Port William is not the same town it was when I grew up there. Minnie’s (later Julie’s) Restaurant is gone. Jim Edwards’ Café is just a memory. Little Gib now proudly stands where many used to sit and drink.
The water pump with the tin cup hanging on a wire that most men, women and children used in the village is long gone, although the well is still there. On those hot summer days after a baseball game, no one gave a second thought to drinking the pure well water from the same public cup.
The Health Department, however, frowned on the idea of everyone in town drinking from the same cup, and stopped the practice many years ago.
Maynard Beam’s giant grain bins now sit atop the old Port William High School, buried deep, along with a host of memories. I called Maynard when I heard they were tearing down the school and asked him if I could have a brick as a souvenir. “Sure, just don’t take them all,” he said.
There is one place in town that time has treated well. The outside of the old Stephens’ Hardware looks the same as it did when I was ten years old, with the exception of the wooden planks in the windows to discourage the curious.
If I peek through the windows hard enough, I can see some items still on the shelves, and the corner where Wil, Billy and Cy Stephens kept the baseball equipment.
The Haley Family loves baseball. Most of the family played the game. Some played professionally. We all loved the Cincinnati Redlegs, too.
The early 1960s was a great time to be a Redleg fan. My favorite player was Vada Pinson, the swift center fielder who could run like the wind. I stopped in the post office every morning and asked Postmaster Clarence “Sleepy” Sanders if I could read the box scores in the Journal Herald. I always looked to see how many hits Vada had the night before.
One summer day I walked downtown to the visiting Bookmobile, parked under a giant shade tree, and checked out a book about a Boston Red Sox player, Jimmy Piersall. Leaving the Bookmobile, I decided to stop at Stephens’ Hardware and look over the baseball gear. As soon as I walked in the door, I saw it! A Vada Pinson autographed baseball bat.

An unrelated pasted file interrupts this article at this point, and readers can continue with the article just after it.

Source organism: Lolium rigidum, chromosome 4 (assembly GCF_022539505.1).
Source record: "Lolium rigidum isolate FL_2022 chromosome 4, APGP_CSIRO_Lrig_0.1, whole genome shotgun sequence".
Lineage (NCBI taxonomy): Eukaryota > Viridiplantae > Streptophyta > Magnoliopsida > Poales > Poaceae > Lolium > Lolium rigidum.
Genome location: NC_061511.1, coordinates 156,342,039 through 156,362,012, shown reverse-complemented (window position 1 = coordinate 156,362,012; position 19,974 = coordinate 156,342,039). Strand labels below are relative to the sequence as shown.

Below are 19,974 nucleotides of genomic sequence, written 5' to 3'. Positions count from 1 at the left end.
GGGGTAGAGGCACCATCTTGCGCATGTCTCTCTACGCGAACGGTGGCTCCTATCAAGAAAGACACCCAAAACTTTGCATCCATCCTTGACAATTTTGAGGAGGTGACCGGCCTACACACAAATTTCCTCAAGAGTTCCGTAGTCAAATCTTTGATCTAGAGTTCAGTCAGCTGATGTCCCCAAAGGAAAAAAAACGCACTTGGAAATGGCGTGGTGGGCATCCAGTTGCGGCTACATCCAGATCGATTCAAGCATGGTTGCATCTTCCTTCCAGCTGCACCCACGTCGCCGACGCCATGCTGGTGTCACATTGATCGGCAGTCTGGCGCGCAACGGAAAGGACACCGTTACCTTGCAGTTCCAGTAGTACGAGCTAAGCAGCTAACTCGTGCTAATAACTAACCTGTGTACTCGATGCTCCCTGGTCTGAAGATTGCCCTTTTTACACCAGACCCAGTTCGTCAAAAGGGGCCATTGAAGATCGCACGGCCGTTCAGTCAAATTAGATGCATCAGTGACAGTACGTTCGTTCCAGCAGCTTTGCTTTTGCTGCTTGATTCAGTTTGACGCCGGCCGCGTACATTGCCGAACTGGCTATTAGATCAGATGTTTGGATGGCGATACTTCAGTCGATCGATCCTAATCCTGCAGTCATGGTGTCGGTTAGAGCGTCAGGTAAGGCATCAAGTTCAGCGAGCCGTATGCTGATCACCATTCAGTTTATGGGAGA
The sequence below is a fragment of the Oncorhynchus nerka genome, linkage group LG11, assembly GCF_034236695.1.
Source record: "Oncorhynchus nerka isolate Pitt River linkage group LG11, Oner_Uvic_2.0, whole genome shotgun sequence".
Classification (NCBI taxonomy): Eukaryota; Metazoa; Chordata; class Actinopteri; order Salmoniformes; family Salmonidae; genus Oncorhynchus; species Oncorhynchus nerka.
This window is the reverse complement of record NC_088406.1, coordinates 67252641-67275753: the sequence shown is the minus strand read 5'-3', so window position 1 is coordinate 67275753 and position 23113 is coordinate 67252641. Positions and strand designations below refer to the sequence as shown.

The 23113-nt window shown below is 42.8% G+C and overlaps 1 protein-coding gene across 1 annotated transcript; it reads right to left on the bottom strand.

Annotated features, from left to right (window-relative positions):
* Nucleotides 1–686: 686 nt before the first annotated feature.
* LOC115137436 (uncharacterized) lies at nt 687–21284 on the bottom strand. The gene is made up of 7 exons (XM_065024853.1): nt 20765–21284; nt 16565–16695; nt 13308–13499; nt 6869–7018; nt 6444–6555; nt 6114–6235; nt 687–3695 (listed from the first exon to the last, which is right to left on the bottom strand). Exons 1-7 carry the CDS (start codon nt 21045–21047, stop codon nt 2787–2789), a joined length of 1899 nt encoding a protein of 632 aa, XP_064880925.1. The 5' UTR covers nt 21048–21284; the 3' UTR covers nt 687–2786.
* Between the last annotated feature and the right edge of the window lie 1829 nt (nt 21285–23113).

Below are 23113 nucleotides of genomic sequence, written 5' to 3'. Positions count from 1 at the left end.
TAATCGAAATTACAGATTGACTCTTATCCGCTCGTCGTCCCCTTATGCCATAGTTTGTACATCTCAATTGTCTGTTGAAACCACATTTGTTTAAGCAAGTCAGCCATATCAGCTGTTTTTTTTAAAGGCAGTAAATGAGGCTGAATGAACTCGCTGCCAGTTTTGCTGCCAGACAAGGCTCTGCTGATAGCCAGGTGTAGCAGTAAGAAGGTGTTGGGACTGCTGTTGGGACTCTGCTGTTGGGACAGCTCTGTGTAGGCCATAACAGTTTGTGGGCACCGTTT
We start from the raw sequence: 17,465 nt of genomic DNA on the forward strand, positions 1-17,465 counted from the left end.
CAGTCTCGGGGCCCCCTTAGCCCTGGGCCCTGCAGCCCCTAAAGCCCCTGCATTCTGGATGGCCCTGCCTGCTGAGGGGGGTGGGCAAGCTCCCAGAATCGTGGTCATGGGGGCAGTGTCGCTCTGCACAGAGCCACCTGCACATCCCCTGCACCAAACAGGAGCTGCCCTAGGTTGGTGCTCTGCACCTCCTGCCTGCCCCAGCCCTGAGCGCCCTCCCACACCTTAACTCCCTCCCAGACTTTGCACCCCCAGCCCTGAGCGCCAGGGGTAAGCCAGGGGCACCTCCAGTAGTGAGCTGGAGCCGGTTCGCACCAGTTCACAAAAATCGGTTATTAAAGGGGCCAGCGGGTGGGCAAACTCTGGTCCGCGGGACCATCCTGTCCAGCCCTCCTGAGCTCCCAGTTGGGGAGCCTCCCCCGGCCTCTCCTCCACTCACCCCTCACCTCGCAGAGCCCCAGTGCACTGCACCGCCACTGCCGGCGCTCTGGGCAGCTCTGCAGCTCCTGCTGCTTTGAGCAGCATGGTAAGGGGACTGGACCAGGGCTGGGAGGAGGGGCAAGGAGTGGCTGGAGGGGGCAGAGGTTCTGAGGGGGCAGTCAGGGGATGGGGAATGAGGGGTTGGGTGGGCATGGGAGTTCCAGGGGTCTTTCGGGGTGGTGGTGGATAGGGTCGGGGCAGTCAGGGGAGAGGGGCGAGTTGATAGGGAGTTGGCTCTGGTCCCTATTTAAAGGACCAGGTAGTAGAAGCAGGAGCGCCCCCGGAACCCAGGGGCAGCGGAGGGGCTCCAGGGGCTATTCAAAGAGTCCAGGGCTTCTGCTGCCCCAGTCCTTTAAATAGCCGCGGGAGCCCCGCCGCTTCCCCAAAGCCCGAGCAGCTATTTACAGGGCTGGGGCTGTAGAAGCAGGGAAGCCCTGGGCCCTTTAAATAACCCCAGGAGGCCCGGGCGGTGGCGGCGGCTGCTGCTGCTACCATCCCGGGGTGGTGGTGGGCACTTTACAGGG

Billy Stephens was working that afternoon and came over to where I was standing. “Pat, would you like to take a few swings?” Billy asked.
“I sure would,” I replied as Billy handed me the bat. I swung the bat as hard as was acceptable indoors, but I needed more room.
“Do you mind if I go on the sidewalk and take a couple of swings?” I asked Billy.
“You go ahead,” he responded with a smile. “Take your time and take some good swings.”
I must have stood on the sidewalk in front of the Hardware for fifteen minutes swinging away. Finally, I took the bat back inside and handed it to Billy.
“How much does the bat cost?” I asked Billy.
He told me. It might as well have been a million dollars. I had no money, but I sure liked that bat.
“Do you still deliver the Dayton Daily News?” Billy asked me.
“Yes, I do,” I replied.
“How much do you make per week delivering papers?” Billy asked.
“One dollar and seventy-five cents,” I said with a smile.
“I tell you what I will do. If you bring me one dollar a week until the bat is paid off, it’s yours,” he said.
I could not believe what I had just heard. I jumped straight up in the air and ran out the front screen door of the hardware store.
“Don’t forget your bat!” Billy yelled through the door.
I could not believe Billy trusted me enough to let me take the bat home before I’d paid it off.
I never missed a payment. Every Monday after collecting on Saturday, I walked into the hardware store and paid Billy Stephens a dollar. I forget how long it took me to pay it off. It doesn’t matter. At the time, I would have paid Billy for ten years just to have a bat signed by my baseball hero.
Last Memorial Day, I had my picture taken with Billy Stephens in front of the Port William cemetery near the old water pump. Billy was wearing the same uniform he’d worn during his military service, and we stood there with big grins and our arms around each other. It’s hard to describe the feeling I get whenever I am around Billy. He was an important part of my life when I was just a kid.
Billy probably doesn’t remember the loan. I never saw him write it down on paper. But I do. I have never forgotten the kindness Billy Stephens showed a young boy many years ago.
He did it because he has always been a good man. And good men are hard to find.
Pat Haley is a Clinton County Commissioner.